Author + information
- Received June 4, 2012
- Accepted June 21, 2012
- Published online October 1, 2012.
- Iraj Nazeri, MD⁎,⁎ (, )
- Seifollah Abdi, MD⁎,
- Mohammad Hossein Mandegar, MD†,
- Farideh Roshanali, MD‡ and
- Payman Shahabi, MD⁎
- ↵⁎Reprint requests and correspondence
: Dr. Iraj Nazeri, Day General Hospital, Department of Cardiovascular Disease, Day Medical Building, 1225 Valiasr Avenue Tehran 15641, Iran
A 53-year-old woman presented to our center with progressive fatigue and dyspnea on exertion (New York Heart Association functional class III). The patient's medical history was significant for multiple cardiac interventions: open mitral commissurotomy for the treatment of rheumatic mitral stenosis 30 years earlier, mitral valve replacement for the treatment of severe mitral regurgitation at age 25 years, and tricuspid valve implantation for the treatment of rheumatic tricuspid valve regurgitation and stenosis 5 years earlier. She had also undergone several noncardiac surgeries: trauma-related splenectomy 30 years earlier, partial meniscectomy 27 years ago, tibial external fixation 10 years ago, and Billroth II procedure for the treatment of peptic ulcer 5 years ago. At the time of presentation, she was also under medical treatment for hypothyroidism and depression.
Transesophageal echocardiographic (TEE) assessment revealed severe aortic stenosis (mean systolic gradient: 47 mm Hg; peak gradient: 98 mm Hg; aortic valve area: 0.7 cm2; valve annulus: 20 mm), moderate aortic regurgitation, functionally normal mitral and tricuspid prosthetic valves, severe pulmonary hypertension (mean pulmonary artery pressure: 68 mm Hg), and moderately reduced left ventricular function (ejection fraction: 35%). Selective coronary angiogram revealed normal coronaries.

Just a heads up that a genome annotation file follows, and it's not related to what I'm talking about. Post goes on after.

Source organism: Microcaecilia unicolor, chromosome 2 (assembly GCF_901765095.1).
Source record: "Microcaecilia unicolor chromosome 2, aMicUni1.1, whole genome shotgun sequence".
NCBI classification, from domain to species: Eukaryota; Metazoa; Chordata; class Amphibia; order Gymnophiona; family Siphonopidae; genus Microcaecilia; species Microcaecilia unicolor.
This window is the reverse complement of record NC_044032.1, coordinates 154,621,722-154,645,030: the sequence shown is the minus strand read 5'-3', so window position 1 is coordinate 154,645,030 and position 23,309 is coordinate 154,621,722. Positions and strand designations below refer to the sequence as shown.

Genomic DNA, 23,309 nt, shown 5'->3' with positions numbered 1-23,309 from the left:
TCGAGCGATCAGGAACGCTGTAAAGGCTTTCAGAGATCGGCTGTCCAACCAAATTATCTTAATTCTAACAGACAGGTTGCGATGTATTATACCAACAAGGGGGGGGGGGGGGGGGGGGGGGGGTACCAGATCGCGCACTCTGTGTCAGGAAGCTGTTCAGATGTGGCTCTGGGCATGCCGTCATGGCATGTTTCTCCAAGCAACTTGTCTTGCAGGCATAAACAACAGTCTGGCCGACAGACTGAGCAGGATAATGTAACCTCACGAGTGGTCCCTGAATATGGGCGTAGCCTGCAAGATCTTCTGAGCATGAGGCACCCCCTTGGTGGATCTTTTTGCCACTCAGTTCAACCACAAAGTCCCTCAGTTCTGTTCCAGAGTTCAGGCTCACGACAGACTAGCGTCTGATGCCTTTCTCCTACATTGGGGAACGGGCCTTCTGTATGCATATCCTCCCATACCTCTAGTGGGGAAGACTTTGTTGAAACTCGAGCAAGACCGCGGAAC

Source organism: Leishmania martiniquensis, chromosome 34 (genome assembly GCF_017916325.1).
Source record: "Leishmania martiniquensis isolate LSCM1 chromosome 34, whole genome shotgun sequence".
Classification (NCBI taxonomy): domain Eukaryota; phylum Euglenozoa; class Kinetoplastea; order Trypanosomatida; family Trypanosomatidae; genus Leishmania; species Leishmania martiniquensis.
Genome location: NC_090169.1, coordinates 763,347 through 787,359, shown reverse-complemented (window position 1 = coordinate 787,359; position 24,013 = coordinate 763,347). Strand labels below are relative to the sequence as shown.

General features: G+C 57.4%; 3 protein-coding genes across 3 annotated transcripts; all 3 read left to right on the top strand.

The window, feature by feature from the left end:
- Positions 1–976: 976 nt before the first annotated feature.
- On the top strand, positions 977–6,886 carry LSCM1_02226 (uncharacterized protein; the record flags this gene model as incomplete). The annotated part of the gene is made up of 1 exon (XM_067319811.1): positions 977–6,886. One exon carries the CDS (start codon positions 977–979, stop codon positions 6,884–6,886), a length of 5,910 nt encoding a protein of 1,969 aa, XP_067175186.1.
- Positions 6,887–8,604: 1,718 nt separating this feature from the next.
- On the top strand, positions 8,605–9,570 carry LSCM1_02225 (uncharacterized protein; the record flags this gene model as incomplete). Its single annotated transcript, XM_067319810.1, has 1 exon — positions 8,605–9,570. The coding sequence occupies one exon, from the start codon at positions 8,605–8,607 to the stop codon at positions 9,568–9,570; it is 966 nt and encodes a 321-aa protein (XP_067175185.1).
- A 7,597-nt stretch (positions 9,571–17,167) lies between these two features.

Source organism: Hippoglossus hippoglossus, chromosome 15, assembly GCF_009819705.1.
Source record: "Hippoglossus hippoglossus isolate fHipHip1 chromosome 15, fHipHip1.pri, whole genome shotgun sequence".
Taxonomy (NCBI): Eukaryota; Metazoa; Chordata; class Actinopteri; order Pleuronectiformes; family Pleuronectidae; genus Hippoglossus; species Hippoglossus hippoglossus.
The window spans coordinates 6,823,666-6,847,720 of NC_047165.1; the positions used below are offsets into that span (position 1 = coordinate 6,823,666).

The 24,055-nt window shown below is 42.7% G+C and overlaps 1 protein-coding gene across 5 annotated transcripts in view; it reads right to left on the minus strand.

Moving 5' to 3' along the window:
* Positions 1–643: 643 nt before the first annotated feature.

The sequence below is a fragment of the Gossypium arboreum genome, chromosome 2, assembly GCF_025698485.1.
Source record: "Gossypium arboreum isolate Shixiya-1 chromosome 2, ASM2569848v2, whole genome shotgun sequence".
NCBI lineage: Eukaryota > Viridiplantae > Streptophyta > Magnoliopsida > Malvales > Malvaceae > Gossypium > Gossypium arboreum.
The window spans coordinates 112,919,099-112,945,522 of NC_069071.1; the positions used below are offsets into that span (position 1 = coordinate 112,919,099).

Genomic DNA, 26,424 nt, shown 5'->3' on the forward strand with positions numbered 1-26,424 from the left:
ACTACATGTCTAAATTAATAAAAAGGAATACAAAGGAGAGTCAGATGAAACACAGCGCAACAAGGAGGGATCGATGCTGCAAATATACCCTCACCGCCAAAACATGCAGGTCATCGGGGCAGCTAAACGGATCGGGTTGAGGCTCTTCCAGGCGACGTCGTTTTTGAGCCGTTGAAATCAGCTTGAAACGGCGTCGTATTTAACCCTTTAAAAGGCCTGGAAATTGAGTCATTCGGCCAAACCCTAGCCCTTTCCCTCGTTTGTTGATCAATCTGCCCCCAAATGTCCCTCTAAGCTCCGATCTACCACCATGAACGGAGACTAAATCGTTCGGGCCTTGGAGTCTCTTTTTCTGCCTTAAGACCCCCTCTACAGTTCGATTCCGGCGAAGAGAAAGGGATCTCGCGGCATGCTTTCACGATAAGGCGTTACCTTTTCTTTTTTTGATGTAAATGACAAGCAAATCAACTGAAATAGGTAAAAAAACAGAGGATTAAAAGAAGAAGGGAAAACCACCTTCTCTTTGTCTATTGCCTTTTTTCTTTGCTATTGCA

Due to excessive surgical risk with conventional aortic valve replacement (logistic EuroSCORE of 15.23%), the patients was scheduled for transfemoral transcatheter aortic valve implantation. The procedure was performed under general anesthesia and as previously described (1). Briefly, after aortography, balloon valvuloplasty of the native aortic valve was performed under rapid ventricular pacing, and subsequently, a 23-mm Edwards SAPIEN aortic valve (Edwards Lifesciences, Irvine, California) was implanted at the aortic annulus (Fig. 1). The procedure was performed without any complications, and post-procedure and pre-discharge TEE revealed normal aortic prosthetic valve function (peak gradient: 12 mm Hg; aortic valve area: 2.2 cm2) with no residual aortic paravalvular leaks. The patient was discharged on post-procedural day 5; her in-hospital stay had been uneventful.
At 6-month and 1-year follow-up, echocardiographic evaluation revealed normal left ventricular function (ejection fraction: 55%) and the appropriate position and normal function of all 3 prosthetic valves. At these times, she was symptom free and was in New York Heart Association functional class I.
The authors have reported that they have no relationships relevant to the contents of this paper to disclose.
- Received June 4, 2012.
- Accepted June 21, 2012.
- American College of Cardiology Foundation